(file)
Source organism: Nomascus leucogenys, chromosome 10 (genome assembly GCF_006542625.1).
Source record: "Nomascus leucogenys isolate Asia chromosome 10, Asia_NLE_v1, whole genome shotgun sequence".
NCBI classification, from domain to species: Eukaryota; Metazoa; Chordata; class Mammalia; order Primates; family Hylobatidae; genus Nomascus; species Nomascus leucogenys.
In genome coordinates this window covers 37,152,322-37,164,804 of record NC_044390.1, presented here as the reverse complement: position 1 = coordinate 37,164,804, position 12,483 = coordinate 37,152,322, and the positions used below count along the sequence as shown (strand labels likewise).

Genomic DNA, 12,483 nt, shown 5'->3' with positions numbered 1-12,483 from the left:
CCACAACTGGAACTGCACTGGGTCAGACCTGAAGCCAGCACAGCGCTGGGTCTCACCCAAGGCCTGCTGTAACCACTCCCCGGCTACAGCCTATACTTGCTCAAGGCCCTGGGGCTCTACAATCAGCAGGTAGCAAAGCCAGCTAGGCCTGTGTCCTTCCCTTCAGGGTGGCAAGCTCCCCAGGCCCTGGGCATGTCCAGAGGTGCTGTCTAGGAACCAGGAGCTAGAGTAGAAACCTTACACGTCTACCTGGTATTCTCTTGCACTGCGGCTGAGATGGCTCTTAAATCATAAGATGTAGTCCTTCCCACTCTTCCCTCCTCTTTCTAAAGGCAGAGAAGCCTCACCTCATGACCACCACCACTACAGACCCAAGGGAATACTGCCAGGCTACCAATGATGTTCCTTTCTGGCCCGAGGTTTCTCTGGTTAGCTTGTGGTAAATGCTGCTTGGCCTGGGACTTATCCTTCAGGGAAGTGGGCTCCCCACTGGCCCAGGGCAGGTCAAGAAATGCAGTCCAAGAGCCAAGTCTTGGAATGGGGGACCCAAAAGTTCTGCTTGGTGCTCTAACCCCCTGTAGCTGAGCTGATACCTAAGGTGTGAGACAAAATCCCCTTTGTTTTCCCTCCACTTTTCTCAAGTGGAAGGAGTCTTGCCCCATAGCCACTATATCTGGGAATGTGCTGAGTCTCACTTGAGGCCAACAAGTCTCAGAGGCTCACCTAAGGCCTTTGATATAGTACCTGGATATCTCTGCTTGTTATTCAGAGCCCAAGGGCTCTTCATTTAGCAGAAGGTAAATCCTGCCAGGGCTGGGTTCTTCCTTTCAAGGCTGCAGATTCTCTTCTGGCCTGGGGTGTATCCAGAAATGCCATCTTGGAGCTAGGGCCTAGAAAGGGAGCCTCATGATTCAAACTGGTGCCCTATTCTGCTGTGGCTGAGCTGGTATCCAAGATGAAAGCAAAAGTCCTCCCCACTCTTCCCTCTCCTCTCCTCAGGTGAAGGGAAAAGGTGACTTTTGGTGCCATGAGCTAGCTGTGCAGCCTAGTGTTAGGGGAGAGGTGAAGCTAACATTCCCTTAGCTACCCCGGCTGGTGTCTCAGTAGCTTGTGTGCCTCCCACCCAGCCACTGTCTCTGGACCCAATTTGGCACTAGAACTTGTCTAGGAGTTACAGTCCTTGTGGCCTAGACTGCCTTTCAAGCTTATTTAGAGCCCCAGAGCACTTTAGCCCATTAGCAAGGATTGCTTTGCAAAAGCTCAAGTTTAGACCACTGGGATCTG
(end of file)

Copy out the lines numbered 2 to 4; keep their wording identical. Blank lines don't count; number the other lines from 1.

Source record: "Nomascus leucogenys isolate Asia chromosome 10, Asia_NLE_v1, whole genome shotgun sequence".
NCBI classification, from domain to species: Eukaryota; Metazoa; Chordata; class Mammalia; order Primates; family Hylobatidae; genus Nomascus; species Nomascus leucogenys.
In genome coordinates this window covers 37,152,322-37,164,804 of record NC_044390.1, presented here as the reverse complement: position 1 = coordinate 37,164,804, position 12,483 = coordinate 37,152,322, and the positions used below count along the sequence as shown (strand labels likewise).